As long as he never does it again. Once, maybe twice, in a career is enough thank you very much.

It just wasn’t a barn burner, which is what one hopes for when going to a game. Montreal got chances only here and there, and I found myself glancing often at the scoreboard that showed cute babies in little Habs jerseys asleep in mom or dad’s arms.

I wanted to see a madhouse, people all around me yelling and screaming, but it wasn’t to be. The team just didn’t provide enough incentive to raise the roof.

The Lightning had more opportunities, but Carey Price, who was awarded the Molson Cup for January beforehand, was sparkling often.

The Canadiens still could’ve won it though, it they’d created more chances. But as has been the case so often, the hammer wasn’t down a lot. Maybe one of those little kid’s hammers, but not the big honkin’ workingman’s hammer.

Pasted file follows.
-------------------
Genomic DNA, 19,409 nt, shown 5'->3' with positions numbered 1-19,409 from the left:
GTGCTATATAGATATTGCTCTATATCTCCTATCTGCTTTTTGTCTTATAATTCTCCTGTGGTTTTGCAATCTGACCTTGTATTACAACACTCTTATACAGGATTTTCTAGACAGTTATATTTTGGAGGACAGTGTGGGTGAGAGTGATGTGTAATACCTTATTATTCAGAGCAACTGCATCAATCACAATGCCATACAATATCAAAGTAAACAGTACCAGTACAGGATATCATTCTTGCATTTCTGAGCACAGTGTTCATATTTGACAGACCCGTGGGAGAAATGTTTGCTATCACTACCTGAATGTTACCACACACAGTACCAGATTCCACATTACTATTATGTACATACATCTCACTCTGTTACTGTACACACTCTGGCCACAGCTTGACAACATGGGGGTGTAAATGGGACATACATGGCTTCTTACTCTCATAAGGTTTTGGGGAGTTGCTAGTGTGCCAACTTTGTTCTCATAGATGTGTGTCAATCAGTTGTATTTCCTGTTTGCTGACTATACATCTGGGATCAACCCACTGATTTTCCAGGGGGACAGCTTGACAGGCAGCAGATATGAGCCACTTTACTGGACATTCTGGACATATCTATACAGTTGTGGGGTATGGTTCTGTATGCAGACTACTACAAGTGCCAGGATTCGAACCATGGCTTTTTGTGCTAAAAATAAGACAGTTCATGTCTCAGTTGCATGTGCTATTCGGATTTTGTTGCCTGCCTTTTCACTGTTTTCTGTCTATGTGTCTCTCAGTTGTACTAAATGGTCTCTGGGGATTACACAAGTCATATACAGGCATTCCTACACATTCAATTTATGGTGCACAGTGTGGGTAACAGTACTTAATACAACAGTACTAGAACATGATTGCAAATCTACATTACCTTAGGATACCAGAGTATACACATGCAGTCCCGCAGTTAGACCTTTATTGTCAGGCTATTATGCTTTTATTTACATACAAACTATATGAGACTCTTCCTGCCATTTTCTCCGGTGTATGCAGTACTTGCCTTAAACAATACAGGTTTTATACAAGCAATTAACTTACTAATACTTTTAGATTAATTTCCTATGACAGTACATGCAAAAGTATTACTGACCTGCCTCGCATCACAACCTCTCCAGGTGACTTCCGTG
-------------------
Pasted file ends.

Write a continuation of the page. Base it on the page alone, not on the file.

After Briere’s goal in the third, the boys picked it up a notch or two and went hard in overtime. P.K. Subban weaved and wove like he was on a mission to correct his own-net goal, but although we oohed and aahhed, nothing much came to pass.

And  it was all for naught, because with 24 seconds left in overtime, the puck found its way behind Price and that was it.

They got a point and we made our way to Ste-Catherines where we drowned our sorrows with smoked meat at Reuben’s.

Random Notes:

Brandon Prust was in a scrap with Jean-Philippe Cote early in the first, and then late in the second, he and Lightning goalie Ben Bishop had a slight disagreement, as it appeared Bishop didn’t appreciate Prust telling him his mother wears army boots.

Carey Price skated up to get a closer looked and was given a penalty for leaving the crease.

Christian Thomas saw some action for the Habs in just his second NHL game and was given 8:16 seconds of ice time, just 25 seconds less than Briere.

A kid sat beside P.A. announcer Michel Lacroix and read the Habs starting lineup.

I have a beef here. A serious beef. I’ve been trying for more than 50 years to be stick boy for one game. And some kid who’s been a Habs fan for only a couple of years gets to read the lineup?